Chris Riddell interviewed by Joanna Carey
‘I became an illustrator because I love words,’ says Chris Riddell. ‘It’s all to do with words – as a child I loved reading, I loved words and I loved the idea of making drawings to accompany them. I want to produce the kind of thing I remember from when I was a kid – those books with black and white drawings by artists like Charles Keeping, Victor Ambrus.’
Ever since Tenniel illustrated Alice’s Adventures in Wonderland almost all children’s novels had line drawings but it’s a tradition that is now dying out. ‘It’s sad,’ says Riddell. ‘There’s so much fantastic fiction around today, but hardly any illustrations; decorative chapter headings, perhaps, but the visual emphasis now is all on the cover. Obviously there are exceptions, but in general artists have moved away from the tradition of black and white illustrations for novels; it’s an area that no longer attracts innovative illustrators – they all look towards picture books, and colour.’
Riddell too does picture books, of course – ‘You have to, if you’re going to make a living at this,’ he says. Astonishingly prolific, he’s not only done a large number of children’s books, but is also well known for his political cartoons and drawings in the press. But illustrating children’s fiction with line drawings remains his first love and he’s keen to maintain the ‘long, glorious tradition of British black and white illustration that goes right back to the time of Tenniel, by way of Rackham, Heath Robinson, Ronald Searle… and many more.’
He started off in 1984 with two picture books (published by Klaus Flugge at Andersen – ‘my publishing father’ he says). He then did line illustrations for a variety of books by authors including Philip Ridley, Kathryn Cave, Andrew Gibson, Ted Hughes, Brian Patten: working from the manuscript, he had little contact with the authors. But in 1994 he began to work in close collaboration with the author Paul Stewart and now, ten years on, the success of their best selling Edge Chronicles has reached epic proportions.
Meeting Stewart was clearly a turning point. ‘Yes, it’s the collaborative process – that’s when the magic happens. I still tell people who ask my advice about becoming an illustrator, “find yourself an author!”’ So how did he find Stewart? ‘We met at a party in London, found we both lived in Brighton, and travelled back together on the train.’ Riddell talked about his love for black and white line and they discussed the possibility of working together. By way of an example, he showed Stewart the Frog and Toad books by Arnold Lobel, and together they produced the Rabbit and Hedgehog series. They then embarked on something bigger – a fantasy novel. To give Stewart something to focus on, Riddell gave him an illustrated ‘cast list’ – drawings of all the characters, and a map of an imaginary land. Stewart wrote a first draft. But – and this must have been a severe test of their relationship – ‘I hated it!’ says Riddell. ‘I wanted fantasy, rather than fairytale. The story needed to grow in a natural way – we didn’t need magic to smooth things along.’ So they talked it through, and for a year notes and drawings flew back and forth as the fantasy took shape. Richly illustrated (in black and white, of course) with its Deepwoods, Silver Glades and its treacherous waste lands, its librarian knights, goblins, cloddertrogs and vengeful shrykes, and its myriad interlocking stories Edgeworld became an absorbing, intricately imagined creation. The stories grew and multiplied, says Riddell. ‘Transworld, our publishers were intrigued – this was long before trilogies became almost de rigueur in children’s books’… and they’ve now published their seventh book in the series, Freeglader.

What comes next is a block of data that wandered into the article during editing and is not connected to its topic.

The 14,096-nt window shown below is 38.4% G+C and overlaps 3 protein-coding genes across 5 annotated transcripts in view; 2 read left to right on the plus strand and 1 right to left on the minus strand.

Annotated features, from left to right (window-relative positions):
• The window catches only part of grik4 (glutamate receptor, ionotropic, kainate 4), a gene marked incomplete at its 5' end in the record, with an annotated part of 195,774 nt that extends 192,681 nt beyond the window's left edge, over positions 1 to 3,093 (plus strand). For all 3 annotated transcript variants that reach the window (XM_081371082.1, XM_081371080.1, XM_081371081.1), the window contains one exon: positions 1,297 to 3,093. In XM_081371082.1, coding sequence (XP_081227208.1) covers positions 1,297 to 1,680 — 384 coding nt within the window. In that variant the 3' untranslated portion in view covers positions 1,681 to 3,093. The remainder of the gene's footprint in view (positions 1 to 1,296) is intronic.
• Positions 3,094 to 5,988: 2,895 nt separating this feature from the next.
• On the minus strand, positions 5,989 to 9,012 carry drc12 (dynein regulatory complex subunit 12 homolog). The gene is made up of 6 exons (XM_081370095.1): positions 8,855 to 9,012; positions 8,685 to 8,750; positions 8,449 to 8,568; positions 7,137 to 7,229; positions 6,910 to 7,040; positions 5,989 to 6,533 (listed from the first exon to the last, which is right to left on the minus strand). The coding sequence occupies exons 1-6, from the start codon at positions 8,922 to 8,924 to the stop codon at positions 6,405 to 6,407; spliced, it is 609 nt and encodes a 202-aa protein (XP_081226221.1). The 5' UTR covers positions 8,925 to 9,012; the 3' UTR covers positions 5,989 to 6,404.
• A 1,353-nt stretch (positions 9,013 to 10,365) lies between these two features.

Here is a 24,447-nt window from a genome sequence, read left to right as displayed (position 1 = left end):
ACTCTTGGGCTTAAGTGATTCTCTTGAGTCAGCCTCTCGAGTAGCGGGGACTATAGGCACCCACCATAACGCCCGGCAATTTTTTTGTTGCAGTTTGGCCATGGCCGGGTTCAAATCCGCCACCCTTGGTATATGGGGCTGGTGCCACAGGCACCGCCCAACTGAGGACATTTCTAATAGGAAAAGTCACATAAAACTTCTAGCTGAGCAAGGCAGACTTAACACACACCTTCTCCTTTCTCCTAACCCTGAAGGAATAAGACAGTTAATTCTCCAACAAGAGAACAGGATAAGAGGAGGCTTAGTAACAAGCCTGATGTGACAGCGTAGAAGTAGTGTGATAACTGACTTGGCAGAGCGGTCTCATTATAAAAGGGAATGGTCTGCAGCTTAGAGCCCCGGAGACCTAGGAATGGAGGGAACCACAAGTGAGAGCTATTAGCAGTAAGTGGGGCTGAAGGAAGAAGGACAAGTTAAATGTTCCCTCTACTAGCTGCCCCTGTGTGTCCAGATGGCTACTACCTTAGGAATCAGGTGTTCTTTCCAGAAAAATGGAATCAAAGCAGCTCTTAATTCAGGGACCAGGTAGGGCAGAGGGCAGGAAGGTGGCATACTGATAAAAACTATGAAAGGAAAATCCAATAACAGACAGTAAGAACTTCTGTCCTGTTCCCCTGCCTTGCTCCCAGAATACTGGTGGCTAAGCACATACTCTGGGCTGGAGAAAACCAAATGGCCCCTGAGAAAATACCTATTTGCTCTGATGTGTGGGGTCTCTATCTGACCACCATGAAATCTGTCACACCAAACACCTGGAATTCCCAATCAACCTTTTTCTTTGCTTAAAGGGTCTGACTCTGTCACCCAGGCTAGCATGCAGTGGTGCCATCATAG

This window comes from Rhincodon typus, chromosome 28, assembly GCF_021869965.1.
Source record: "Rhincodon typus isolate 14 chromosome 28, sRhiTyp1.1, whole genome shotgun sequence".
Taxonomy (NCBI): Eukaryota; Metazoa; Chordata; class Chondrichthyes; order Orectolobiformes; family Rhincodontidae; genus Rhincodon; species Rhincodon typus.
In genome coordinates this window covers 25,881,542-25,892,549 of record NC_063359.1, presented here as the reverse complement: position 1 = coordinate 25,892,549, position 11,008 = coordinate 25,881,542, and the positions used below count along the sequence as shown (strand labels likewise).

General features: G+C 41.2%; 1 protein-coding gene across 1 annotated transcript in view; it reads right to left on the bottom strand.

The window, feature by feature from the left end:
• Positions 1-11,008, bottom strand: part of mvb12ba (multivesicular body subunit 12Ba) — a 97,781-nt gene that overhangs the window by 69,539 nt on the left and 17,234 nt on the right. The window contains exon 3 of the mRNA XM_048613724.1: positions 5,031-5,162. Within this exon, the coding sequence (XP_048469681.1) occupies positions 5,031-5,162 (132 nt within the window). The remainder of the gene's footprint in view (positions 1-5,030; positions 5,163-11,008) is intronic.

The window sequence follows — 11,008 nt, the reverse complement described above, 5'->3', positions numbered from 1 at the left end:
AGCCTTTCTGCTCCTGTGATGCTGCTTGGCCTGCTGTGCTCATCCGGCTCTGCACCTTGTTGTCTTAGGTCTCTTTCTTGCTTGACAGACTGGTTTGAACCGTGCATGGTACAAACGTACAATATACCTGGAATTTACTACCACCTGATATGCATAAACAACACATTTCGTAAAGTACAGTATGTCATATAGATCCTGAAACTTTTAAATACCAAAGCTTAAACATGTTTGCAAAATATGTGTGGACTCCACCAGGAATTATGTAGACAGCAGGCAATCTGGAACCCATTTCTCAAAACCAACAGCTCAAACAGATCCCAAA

Speaking in his studio, a converted Victorian coach house at the end of his garden, with a Jack Russell terrier on his lap, Riddell vividly conjures up a sense, not just of the vast scale of this imaginary world, but also of the robust reality it has for him. He shows me the notebook he keeps – a sort of Edgeworld ‘Bible’. Hand lettered, it meticulously records all manner of arcane facts and details about the stories with drawings of all the characters, complex architectural studies, maps and aerial views of the Edge world. ‘For this kind of fantasy you have literally to subsume yourself in the realms of the imaginary place.’